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A reality check on the ‘Resignation Wave’

MEDIA RELEASE: January 12 2022: There’s little doubt that anyone managing staff or running a company will have been dreading the start of 2022. Late last year, all the talk was of the massive ‘resignation wave’ that was about to hit. People were predicted to resign ‘en masse’ as a result of revaluating their lives and priorities following a year, or two, of COVID lockdowns and drama. Stats from other countries, such as the US, were often quoted to fuel the fire. Microsoft, for example, saying up to 40% of employees are considering resigning in 2022 (ABC, 24 Sept 2021).

As anyone who manages people knows, staff churn is hugely disruptive and can derail business planning, growth and systems. So, employers were bracing themselves.

But the media does love a negative story, and also has a habit of scaremongering. So, we wondered, are millions of people really going to leave secure employment at a time when the world is still pretty much in turmoil? Sure, we may be coming out of lockdown, but Omicron is spreading like wildfire and there is much to be said for a regular paycheck and maybe people will choose certainty in uncertain times.

With this in mind, we decided to ask Australians in employment whether or not they did indeed intend to resign in Q1, 2022. The question was asked via a national Omnibus*

The results are staggering.

83% of Australians in employment have no intention whatsoever of resigning in the first three months of 2022.

Do I hear sighs of relief from all the employers and managers reading this blog?

But before you crack the champagne, 9% of employees say they will ‘definitely’ or ‘probably’ resign and a further 9% think it’s 50/50. That means a total of 18% of employees should be considered “at risk” by their managers in the first quarter this year. Not exactly a stable workforce.

What’s more, according to some industry norms, on average, every year, a company will experience 18% turnover in its workforce (Oracle Netsuite).  Many things change in a year, but should the 9% who said they would ‘definitely’ or ‘probably’ resign in Q1 be replicated in each of the next 3 quarters, there could be up to 36% of the workforce resigning in 2022. This is almost a resignation tsunami and close to the 40% in a year Microsoft projected.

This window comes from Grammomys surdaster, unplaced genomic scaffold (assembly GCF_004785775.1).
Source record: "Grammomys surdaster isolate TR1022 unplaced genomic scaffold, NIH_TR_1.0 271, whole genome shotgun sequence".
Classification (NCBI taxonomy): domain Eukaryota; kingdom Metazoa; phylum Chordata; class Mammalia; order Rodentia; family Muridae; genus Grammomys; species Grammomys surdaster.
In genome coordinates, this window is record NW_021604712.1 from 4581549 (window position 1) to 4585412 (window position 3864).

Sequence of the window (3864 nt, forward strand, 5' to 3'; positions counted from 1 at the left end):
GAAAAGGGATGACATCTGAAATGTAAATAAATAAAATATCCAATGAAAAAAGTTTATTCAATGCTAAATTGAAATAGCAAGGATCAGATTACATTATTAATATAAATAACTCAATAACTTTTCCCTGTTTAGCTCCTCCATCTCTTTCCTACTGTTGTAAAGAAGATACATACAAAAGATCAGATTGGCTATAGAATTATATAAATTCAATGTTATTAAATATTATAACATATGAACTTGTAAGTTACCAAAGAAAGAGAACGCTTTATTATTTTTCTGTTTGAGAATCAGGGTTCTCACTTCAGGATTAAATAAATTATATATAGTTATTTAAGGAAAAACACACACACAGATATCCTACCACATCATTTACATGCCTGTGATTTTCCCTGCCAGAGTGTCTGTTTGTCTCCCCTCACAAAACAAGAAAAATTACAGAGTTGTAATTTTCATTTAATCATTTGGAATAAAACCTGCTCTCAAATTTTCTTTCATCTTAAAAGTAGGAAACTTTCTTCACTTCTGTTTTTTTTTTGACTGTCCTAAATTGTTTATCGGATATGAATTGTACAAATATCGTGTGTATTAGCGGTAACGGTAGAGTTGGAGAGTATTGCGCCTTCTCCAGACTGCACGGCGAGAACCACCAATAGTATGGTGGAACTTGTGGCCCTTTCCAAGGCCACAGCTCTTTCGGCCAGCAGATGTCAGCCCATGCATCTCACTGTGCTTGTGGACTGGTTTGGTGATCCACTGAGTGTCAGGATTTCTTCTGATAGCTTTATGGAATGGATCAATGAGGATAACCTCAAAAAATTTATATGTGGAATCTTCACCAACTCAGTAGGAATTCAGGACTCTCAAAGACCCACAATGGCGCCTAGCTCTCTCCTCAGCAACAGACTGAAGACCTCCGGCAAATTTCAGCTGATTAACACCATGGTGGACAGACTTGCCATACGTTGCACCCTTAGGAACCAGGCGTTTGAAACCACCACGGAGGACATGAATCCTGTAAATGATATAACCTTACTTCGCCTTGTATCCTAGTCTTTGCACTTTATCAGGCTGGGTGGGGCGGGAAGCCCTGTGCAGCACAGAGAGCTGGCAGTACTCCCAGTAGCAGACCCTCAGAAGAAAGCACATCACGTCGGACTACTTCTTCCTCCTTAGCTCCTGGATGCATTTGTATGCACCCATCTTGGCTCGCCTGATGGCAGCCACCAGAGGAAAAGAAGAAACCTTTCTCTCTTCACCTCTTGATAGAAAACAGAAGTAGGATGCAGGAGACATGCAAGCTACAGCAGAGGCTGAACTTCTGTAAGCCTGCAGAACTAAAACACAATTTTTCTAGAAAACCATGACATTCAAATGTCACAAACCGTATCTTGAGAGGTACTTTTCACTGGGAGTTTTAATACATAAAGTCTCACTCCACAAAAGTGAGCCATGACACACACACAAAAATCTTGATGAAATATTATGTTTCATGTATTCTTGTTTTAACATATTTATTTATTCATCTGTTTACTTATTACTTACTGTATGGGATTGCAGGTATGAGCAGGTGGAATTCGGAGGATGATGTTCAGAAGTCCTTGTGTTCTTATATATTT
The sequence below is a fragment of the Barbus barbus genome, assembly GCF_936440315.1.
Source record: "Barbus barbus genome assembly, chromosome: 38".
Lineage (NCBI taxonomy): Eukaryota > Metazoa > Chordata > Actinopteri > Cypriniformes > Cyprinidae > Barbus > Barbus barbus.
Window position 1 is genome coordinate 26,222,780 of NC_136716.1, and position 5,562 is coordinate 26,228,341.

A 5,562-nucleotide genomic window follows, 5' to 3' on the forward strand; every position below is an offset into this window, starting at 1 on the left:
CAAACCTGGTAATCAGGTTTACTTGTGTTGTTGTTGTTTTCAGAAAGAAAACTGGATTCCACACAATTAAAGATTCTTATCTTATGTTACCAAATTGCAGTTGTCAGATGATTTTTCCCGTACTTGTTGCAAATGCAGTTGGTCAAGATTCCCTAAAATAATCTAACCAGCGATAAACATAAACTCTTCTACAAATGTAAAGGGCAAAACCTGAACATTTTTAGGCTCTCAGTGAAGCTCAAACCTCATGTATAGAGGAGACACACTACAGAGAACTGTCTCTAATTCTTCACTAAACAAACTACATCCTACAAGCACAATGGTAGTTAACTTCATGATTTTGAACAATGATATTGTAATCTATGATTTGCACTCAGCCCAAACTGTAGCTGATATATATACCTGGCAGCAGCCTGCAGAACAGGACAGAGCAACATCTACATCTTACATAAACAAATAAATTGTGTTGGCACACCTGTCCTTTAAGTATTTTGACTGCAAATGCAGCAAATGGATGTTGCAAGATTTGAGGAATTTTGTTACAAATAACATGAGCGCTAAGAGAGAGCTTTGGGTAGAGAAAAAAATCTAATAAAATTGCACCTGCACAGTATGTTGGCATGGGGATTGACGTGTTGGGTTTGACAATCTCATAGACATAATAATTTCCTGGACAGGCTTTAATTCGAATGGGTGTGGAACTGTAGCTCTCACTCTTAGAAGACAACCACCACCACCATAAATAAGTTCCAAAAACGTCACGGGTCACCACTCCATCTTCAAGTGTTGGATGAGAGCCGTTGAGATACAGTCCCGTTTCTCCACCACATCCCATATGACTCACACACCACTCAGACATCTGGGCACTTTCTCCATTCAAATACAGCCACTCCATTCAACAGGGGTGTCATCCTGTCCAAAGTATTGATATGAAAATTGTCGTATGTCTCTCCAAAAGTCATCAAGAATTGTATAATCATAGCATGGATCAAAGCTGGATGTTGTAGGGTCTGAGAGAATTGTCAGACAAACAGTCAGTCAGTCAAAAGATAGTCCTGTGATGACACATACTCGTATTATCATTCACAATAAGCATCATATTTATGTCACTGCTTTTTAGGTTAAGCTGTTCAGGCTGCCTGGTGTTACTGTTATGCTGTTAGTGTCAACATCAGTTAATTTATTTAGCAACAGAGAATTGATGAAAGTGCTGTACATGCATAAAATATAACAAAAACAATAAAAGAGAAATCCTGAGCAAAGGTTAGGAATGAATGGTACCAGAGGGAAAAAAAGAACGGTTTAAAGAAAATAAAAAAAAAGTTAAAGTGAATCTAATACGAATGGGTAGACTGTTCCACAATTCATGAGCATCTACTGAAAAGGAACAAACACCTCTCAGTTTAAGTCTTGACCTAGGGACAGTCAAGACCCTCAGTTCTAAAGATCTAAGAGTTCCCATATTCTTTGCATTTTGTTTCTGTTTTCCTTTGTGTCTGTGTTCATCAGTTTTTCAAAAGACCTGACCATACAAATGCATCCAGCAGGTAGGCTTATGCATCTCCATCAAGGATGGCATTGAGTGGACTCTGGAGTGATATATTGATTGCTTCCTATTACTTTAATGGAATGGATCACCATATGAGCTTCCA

But before employers duck for cover, one other thing we have learnt from COVID is things can change quickly. Just because 9% intend to resign this quarter doesn’t necessarily mean another 9% will follow every subsequent quarter. Especially if employers take action.

There are a multitude of reasons for people to resign of course. But the basic premise behind the ‘Resignation Wave’ is that COVID has forced a re-evaluation of priorities. People are looking at their lives and questioning what is important to them. Time with family and friends. Time to travel. Time to enjoy life, all seem more important when you’ve been through a lockdown. More important perhaps than striving for the next promotion.

Smart employers need to recognize this, and quickly. Offering much more flexible working arrangements; more generous parental, family and personal leave; reconsidering the benefits offered to employees; building a culture of empathy and understanding are all ways to protect valued staff.

Show them you understand and ‘the post-COVID company’ they work for is not the same as the one they were in before.

Every good member of staff is worth fighting to retain and, make no mistake, policy change with direct action is needed. Now.

For more tips and tricks on how The Great Resignation should be seen by CEOs and management teams as a rare opportunity to add value to the work of current staff, check out this podcast from Talent Optimiser, Alicia Lykos from the Red Wolf Group.

Author: Jem Wallis

Website: Potentiate

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